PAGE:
Breitling was given an “upper midfield” rating by the WWF, indicating the company had identified sustainability issues and was working towards resolving them. Figueroa says since Breitling kick-started its sustainability strategy in 2020 it has put most of its efforts into carbon reduction and has since reduced its “absolute carbon emissions” by around 1,500 tonnes, leaving it exposed when ranked in categories such as biodiversity and water. “We first wanted to get the climate road map in perfect shape,” she says.
On carbon emissions, the WWF report notes that “brands including Audemars Piguet, Chopard, Patek Philippe as well as the Swatch Group brands Omega, Longines, Swatch and Tissot have so far shown little to no effort to reduce their carbon emissions”.
Figueroa says that by March 2026, Breitling will only use artisanal gold and lab-grown diamonds in its watches. “We have explicitly changed some of our supply chains to enable high-quality human rights due diligence, especially for conflict minerals,” she says, adding that Breitling has experienced a “positive” response to its Super Chronomat Origins watch, introduced last year to lead this strategy. “We are seeing quite a bit of pull from the marketplace for these products with sustainability and with traceability attributes.”
Diana Verde Nieto, co-founder of luxury sustainability consultancy Positive Luxury, says it is a shame that brands are being forced by law into this position. “Brands are becoming much more transparent, but they have no choice because of the legislation that’s coming into play,” she says. Verde Nieto is critical of the brands which did not take part in the WWF’s survey. “In today’s world, it feels outdated,” she says. “Maybe it doesn’t matter right now [to sales], but it will matter in the future.”
One of the themes to emerge from the WWF report is the industry’s use of recycled gold. The watch and jewellery industries have not adopted a common definition of recycled gold, meaning gold sold as recycled may never have come into contact with a consumer. Buyers are largely unaware, the report says, that gold labelled as recycled may have been refined from waste virgin material, rather than from post-consumer waste, such as discarded electronics.
In the report, WWF lends its support to a new definition proposed by the Precious Metals Impact Forum, a non-profit based in Switzerland representing the precious metals industry. The definition states that gold should only be qualified as recycled “if it has been extracted from products with a gold content of less than 2 per cent by weight that are destined to be thrown away and returned to a refinery to start a new life”. Otherwise, says the PMIF, gold should be described as “reprocessed” or “reused”.
Sabrina Karib, founder of the PMIF, says the definition could be adopted by organisations such as the Responsible Jewellery Council, which has almost 1,700 members, as soon as early next year. “Most brands would have to rebrand their jewellery as reprocessed and not recycled,” she says. “But I don’t understand why it’s such a big deal, because reprocessed is still very good in terms of circularity.”
According to the World Gold Council, the jewellery sector accounted for almost half the gold mined in 2022. “These brands truly have the power to change the world when it comes to gold,” says Karib.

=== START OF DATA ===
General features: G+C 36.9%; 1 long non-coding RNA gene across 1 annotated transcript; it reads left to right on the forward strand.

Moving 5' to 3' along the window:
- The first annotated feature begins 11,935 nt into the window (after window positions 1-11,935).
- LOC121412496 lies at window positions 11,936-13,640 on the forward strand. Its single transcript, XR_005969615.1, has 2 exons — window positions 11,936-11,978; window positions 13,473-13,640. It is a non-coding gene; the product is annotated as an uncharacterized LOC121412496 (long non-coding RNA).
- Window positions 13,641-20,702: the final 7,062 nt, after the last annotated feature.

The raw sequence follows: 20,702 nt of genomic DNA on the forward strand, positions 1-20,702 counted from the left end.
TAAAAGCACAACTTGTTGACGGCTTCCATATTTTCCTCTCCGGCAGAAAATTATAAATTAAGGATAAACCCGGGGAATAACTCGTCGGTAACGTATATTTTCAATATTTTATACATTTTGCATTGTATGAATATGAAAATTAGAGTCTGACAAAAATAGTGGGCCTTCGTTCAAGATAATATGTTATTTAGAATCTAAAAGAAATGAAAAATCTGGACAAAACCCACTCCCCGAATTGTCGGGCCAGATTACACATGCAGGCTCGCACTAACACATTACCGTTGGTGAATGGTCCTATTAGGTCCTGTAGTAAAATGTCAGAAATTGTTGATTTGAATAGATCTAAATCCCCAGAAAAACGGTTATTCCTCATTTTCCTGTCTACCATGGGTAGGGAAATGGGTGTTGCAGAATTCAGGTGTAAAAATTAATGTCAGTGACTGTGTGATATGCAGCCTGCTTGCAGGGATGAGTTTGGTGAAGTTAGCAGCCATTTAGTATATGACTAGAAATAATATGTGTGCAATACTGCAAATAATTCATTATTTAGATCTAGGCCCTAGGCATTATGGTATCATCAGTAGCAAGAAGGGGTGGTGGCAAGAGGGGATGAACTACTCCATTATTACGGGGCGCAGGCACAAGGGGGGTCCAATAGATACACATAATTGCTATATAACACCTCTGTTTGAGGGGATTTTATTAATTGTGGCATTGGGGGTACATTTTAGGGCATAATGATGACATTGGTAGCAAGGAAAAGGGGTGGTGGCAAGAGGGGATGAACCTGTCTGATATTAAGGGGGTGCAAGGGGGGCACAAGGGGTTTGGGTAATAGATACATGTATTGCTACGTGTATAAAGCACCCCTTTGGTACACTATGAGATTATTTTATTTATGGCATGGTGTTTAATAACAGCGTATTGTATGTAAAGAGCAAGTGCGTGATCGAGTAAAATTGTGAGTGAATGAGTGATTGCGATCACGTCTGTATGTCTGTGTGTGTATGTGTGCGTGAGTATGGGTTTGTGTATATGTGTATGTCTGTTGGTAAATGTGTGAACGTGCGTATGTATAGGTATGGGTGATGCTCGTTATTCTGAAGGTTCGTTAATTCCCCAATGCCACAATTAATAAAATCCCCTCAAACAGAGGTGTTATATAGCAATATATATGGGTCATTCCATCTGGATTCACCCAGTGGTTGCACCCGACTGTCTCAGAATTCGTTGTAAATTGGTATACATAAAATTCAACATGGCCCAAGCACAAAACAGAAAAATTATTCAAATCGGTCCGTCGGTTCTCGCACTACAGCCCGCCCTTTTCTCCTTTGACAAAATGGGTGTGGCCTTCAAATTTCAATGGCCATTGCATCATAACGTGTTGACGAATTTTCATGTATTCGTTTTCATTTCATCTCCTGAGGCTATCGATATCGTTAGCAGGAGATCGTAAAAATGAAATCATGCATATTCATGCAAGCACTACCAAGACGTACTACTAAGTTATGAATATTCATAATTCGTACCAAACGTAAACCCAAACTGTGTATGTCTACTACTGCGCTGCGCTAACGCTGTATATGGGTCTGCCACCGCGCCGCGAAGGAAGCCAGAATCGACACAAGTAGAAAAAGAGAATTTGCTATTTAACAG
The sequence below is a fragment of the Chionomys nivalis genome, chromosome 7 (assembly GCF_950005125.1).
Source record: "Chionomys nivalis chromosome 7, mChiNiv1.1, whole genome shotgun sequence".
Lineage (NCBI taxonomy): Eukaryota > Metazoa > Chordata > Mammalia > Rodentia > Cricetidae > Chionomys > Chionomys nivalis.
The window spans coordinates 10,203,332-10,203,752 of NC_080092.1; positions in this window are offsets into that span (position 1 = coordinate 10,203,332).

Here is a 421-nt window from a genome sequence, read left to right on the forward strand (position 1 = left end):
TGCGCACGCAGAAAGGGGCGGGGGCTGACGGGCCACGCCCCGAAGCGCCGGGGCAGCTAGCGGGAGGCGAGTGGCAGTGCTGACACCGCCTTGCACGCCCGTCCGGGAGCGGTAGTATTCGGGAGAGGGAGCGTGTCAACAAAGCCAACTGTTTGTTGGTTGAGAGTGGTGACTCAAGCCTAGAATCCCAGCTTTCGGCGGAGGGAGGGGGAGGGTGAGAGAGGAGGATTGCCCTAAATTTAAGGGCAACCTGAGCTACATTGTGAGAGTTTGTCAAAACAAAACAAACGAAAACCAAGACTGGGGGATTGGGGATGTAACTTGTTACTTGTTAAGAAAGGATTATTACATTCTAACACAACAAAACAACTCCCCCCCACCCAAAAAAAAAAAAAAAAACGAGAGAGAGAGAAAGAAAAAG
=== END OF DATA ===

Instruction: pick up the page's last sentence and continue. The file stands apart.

Oettli agrees, noting that three of the world’s seven largest gold refineries are in Switzerland. “The mining and processing thereof is directly connected to deforestation, soil degradation, water pollution and human rights issues,” he says. “Every second gold mine is located in a forested area (often in tropical regions). Therefore, targeting the watch and jewellery industry, and demanding higher standards for sustainability, is crucial to reducing or mitigating those environmental and social problems.”
In a presentation on its corporate social responsibility performance seen by the Financial Times, Bulgari claims that 95 per cent of the gold it sourced in 2022 for use in its products was recycled, according to the RJC’s current certifications. In the WWF’s report, Bulgari was rated “ambitious”, the third-highest tier. No brand assessed was categorised in the top two tiers.
Antoine Pin, managing director of the company’s watch division, says he would be happy to work with the new definition. “Even if we are not dealing with the appropriate definition of recycled gold, we can still work with our suppliers to go from recycled to reprocessed,” he says.
Pin says he believes the industry is in an exceptional position compared with others because mechanical watches have no inbuilt obsolescence. However, this places a burden of responsibility on it. “We are clearly a luxury item and we can devote some of our costs to improvement, which is not so easy in other industries,” he says. “You would expect a luxury item to lead the pack.”
Moreover, Pin says consumer pressure will drive the industry to become more sustainable. “At some point, everybody will have access to traceability information,” he says. “People will get used to getting this information when buying a product, so eventually, every brand will have to follow this approach. It’s global control by the people.”
At WWF, Oettli says the industry will one day be defined by brands with innovative sustainability strategies. “All business models become obsolete,” he says, referring to the industry’s current sustainability stance. “For a large company, it’s challenging to become something new and adapt to new realities.”
But the industry is moving in the right direction, Oettli says. “We really see sincere movement in the industry and encouraging developments,” he says. “In 2018, there was a lack of understanding, but now even those companies who don’t act have a much more profound understanding of what sustainability is.”